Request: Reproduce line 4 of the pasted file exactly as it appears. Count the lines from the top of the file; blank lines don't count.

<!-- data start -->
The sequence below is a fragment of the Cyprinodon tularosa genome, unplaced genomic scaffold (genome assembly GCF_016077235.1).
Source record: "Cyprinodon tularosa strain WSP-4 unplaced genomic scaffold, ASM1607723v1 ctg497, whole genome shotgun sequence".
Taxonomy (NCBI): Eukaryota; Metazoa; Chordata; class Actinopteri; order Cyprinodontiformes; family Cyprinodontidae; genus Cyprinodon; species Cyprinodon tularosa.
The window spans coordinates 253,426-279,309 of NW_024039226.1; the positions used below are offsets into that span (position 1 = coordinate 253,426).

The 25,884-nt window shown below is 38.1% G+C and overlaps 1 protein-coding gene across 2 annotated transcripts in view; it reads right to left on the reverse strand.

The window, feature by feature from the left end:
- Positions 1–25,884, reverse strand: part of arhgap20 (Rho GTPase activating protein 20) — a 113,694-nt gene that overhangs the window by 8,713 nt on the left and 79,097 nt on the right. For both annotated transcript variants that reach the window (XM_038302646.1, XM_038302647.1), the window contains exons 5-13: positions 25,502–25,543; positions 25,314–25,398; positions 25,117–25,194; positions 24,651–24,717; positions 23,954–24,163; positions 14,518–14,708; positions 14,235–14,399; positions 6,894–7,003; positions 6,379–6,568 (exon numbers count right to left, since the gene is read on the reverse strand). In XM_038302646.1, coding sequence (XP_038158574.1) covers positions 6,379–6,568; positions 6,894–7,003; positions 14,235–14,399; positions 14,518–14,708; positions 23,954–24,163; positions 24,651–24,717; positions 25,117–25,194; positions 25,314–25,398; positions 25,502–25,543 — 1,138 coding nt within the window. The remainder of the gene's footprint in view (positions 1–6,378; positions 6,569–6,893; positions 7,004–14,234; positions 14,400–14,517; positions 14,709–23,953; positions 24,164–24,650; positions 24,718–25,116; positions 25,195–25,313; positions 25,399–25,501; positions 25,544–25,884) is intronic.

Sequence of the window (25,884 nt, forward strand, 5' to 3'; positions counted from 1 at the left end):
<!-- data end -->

The window spans coordinates 253,426-279,309 of NW_024039226.1; the positions used below are offsets into that span (position 1 = coordinate 253,426).